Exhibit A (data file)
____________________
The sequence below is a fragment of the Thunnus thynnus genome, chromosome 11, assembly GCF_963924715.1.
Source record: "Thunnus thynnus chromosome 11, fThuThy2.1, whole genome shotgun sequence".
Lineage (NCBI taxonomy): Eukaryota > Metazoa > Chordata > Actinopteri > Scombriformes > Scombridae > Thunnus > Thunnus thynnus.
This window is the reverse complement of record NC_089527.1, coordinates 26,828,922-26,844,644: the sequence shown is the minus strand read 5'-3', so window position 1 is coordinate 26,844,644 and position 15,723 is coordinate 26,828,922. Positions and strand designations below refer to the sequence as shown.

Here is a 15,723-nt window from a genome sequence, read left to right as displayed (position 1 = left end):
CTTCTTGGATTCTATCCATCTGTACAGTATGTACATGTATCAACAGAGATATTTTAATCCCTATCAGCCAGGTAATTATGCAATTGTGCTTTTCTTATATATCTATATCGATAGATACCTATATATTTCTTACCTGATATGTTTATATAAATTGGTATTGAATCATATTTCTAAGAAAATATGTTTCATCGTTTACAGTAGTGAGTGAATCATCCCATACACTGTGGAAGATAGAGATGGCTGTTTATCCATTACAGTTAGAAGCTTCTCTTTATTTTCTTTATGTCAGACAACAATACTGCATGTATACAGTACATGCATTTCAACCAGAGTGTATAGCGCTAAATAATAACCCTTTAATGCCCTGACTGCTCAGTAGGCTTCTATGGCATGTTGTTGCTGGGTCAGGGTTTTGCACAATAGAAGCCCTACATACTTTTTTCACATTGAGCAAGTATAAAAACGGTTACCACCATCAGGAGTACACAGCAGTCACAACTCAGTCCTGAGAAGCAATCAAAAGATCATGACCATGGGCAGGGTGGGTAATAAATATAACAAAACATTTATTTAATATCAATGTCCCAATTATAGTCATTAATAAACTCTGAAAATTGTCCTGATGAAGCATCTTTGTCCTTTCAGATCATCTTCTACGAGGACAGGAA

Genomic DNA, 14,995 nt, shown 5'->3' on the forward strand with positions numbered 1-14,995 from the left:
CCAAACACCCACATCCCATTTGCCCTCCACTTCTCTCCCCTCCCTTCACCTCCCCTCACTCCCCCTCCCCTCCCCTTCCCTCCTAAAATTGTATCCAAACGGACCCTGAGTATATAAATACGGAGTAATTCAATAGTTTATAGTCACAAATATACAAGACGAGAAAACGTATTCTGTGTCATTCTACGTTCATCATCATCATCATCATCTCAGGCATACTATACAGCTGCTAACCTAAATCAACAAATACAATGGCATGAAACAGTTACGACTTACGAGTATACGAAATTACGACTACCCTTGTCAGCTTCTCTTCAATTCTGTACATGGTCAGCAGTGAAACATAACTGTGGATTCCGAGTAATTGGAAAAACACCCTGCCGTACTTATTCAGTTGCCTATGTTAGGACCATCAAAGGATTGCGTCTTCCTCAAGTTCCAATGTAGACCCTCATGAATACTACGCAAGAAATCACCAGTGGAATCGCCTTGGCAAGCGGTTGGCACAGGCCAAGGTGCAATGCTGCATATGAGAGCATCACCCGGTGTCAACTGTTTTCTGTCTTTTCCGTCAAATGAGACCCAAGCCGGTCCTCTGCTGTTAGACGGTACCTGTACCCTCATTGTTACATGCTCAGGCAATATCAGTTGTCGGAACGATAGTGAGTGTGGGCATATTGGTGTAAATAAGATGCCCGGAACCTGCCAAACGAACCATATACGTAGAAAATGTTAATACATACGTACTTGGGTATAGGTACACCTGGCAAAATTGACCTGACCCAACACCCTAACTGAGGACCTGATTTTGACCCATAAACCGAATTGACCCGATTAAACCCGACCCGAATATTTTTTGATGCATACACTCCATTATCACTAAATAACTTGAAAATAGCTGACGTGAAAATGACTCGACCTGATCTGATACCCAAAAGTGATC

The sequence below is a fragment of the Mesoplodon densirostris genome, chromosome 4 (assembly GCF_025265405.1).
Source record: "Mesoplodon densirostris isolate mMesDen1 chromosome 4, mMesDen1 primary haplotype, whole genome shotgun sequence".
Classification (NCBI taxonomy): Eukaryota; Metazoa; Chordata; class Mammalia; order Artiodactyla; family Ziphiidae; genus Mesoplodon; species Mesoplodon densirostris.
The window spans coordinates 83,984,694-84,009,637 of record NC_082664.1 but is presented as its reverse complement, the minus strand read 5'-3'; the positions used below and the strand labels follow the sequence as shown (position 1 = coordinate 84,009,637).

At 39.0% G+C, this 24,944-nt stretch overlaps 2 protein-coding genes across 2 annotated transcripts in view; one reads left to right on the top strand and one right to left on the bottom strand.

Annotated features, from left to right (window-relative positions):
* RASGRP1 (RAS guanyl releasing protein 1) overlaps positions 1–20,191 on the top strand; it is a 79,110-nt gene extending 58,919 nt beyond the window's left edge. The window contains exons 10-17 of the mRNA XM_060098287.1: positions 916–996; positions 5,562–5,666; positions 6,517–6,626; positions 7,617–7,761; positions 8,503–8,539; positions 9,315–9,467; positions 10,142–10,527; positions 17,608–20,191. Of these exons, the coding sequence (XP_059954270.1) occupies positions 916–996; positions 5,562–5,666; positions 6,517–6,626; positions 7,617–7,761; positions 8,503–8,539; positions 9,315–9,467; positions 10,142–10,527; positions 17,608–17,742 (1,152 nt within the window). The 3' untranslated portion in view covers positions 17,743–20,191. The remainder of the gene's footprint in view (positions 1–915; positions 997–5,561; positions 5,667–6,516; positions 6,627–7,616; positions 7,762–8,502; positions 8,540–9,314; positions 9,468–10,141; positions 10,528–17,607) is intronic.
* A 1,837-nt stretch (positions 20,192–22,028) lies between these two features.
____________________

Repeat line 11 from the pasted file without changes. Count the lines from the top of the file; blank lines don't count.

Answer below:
Classification (NCBI taxonomy): Eukaryota; Metazoa; Chordata; class Mammalia; order Artiodactyla; family Ziphiidae; genus Mesoplodon; species Mesoplodon densirostris.